A bill would give powers similar to those of the London Mayor
On Wednesday, the Dáil will debate a Green Party bill calling for a directly elected mayor for Dublin.
The Local Government (Mayor and Regional Authority of Dublin) Bill 2016 mirrors a 2010 bill introduced by the Green Party and Fianna Fáil, would create an office with powers to set housing and transport strategies for the city.
Green Party leader Eamon Ryan says: "This bill provides a real chance of making a directly-elected Mayor of Dublin a reality in time for the 2019 election cycle.
"Now, more than ever, we need strong leadership to tackle the housing and transport crises facing our city.
"At present, we have four local authorities, four chief executives, four mayors, 183 councillors, and countless State agencies in Dublin, often competing against each other.
"It is time we got the development of urban Ireland right and directly elect a mayor with a vision to take on that task."
The bill establishes an a administrative relationship between the new mayor and authority so the new offices work through, and with, existing local government structures.
Meanwhile, Fianna Fáil is calling for a consultation process, a plebiscite in 2018 - and if passed, a mayor would be directly elected in 2019.
So what exactly does it all mean? We've broken it down:
The bill would give powers similar to those of the London Mayor.
A directly-elected mayor would head a new regional authority for the city, and would have a vital role in planning and managing how the city is going to work and grow.
Information on the Local Government (Mayor and Regional Authority of Dublin) Bill 2016:
The bill is a revised and updated version of one that had completed committee stage in December 2010.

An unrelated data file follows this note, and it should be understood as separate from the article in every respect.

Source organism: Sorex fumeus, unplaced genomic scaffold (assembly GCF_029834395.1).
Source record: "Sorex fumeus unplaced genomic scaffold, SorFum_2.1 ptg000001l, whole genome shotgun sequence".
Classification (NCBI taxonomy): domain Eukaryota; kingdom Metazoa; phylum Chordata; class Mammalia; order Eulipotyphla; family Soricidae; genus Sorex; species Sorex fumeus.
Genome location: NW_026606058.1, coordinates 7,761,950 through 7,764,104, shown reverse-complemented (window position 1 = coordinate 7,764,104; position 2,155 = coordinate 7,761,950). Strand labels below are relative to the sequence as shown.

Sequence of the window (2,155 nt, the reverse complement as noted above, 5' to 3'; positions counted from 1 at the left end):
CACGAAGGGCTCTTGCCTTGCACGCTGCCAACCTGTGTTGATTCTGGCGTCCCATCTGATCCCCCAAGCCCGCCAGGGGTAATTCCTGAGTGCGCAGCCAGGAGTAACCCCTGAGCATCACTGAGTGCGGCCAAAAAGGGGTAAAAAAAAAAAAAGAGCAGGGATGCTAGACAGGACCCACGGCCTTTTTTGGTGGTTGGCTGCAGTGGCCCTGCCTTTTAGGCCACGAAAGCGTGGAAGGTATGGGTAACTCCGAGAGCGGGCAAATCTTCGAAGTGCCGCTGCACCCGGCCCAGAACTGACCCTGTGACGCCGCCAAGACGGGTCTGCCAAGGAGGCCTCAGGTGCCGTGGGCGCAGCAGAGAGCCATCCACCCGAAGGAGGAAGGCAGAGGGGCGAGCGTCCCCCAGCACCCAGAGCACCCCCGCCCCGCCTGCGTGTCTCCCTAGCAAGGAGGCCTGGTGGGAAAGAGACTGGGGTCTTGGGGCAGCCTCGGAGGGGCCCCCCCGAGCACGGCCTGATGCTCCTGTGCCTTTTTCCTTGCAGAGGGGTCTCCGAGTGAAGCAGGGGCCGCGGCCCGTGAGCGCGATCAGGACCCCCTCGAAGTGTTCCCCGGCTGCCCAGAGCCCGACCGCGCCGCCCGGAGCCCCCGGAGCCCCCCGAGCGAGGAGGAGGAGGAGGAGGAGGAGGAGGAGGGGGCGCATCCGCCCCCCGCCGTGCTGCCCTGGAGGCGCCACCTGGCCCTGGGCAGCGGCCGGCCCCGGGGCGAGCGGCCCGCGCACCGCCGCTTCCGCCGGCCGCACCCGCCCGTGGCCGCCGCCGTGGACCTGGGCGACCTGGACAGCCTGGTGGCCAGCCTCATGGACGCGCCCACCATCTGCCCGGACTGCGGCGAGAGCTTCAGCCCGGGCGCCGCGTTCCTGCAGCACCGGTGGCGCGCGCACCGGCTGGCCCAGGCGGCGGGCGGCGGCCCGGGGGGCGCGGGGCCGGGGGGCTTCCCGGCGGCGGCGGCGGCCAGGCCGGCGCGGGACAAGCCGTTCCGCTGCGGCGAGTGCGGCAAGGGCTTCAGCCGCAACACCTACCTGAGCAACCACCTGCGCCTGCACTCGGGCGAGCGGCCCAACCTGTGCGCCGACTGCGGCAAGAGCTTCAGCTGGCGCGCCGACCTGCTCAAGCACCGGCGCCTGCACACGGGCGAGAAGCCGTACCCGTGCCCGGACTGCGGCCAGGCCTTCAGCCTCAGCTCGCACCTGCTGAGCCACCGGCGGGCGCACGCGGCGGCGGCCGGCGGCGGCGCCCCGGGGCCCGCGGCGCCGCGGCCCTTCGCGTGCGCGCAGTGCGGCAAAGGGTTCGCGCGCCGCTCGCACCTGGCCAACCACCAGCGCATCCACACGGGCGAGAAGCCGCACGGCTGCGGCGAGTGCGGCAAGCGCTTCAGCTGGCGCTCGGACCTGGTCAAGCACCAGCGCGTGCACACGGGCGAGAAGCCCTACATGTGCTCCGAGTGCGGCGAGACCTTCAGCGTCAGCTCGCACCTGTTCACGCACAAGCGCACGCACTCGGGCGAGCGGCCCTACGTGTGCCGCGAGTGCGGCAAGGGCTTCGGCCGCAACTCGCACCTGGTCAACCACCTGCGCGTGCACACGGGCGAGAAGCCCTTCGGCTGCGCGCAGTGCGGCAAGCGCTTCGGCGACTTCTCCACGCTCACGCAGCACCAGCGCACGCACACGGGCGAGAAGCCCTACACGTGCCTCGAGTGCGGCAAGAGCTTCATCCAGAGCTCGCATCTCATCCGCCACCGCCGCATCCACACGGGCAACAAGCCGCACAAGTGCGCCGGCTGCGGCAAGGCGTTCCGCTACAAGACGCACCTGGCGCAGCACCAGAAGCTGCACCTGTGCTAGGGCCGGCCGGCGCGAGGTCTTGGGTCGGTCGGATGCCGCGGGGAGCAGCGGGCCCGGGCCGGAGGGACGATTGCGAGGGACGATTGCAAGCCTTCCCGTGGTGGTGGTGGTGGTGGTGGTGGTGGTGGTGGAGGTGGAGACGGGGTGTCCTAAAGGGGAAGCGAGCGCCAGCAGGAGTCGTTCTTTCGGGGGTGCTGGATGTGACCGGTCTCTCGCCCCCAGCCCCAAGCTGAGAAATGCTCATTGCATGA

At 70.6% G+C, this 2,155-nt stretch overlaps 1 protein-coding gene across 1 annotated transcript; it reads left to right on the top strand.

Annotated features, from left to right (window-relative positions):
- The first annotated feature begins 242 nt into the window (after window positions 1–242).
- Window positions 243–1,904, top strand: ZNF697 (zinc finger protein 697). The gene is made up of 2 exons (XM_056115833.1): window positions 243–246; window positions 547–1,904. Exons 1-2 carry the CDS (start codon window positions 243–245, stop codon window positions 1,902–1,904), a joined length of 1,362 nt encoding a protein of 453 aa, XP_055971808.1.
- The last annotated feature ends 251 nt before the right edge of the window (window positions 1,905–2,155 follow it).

It proposed to establish a new Regional Authority of Dublin and a directly elected office of Mayor of Dublin to sit above the existing four Dublin Local Authorities in a coordinating and leadership role.
It also has defined strategic policy areas:
The exact particulars of a mayoral election have yet to be established, as it is a new kind of election.
However a directly elected mayor could see an election campaign with posters, pitches and leaflets to the public.
While candidates - especially those who are not members of a political group or party - may have to put up their own funding for a campaign, they are entitled to claim this back.
Parties and candidates must account for all that they spend on an election, and are only allowed to spend a certain amount on elections.
Under the current Electoral Act of 1997, if a candidate receives at least one-quarter of the quota of votes they can apply for a reimbursement of up to €8,700 of their election expenses.
Poster rules also apply, which say a party/candidate must remove posters within seven days after an election.
After that date, an on-the-spot fine of €150 is issued by a local authority for each offence.
And a campaign could even see adverts like this one from current London Mayor Sadiq Khan:
Dublin would of course not be the first city to have a directly elected mayor.
There are 13 directly-elected mayors in England, plus the Mayor of London.
The London system was created in 2000, following the abolition of the Greater London Council by Margaret Thatcher in 1986.
London's Mayor has a four-year term with no term limits. They also have powers over transport, planning, economic development, fire and emergencies, and the police.
The Mayor of London is also widely seen as giving London a greater international profile, according to Tony Travers from the London School of Economics.
The United States is well-known for its system of elections for individuals at the Federal, State and city level.
New York is just one example where the mayor is directly elected.
The US-based Municipal Research and Services Center (MRSC) has looked at the pros and cons of having a directly elected mayor, based on their model.
If the bill passes, the first chance people would get to vote is alongside the local elections in 2019.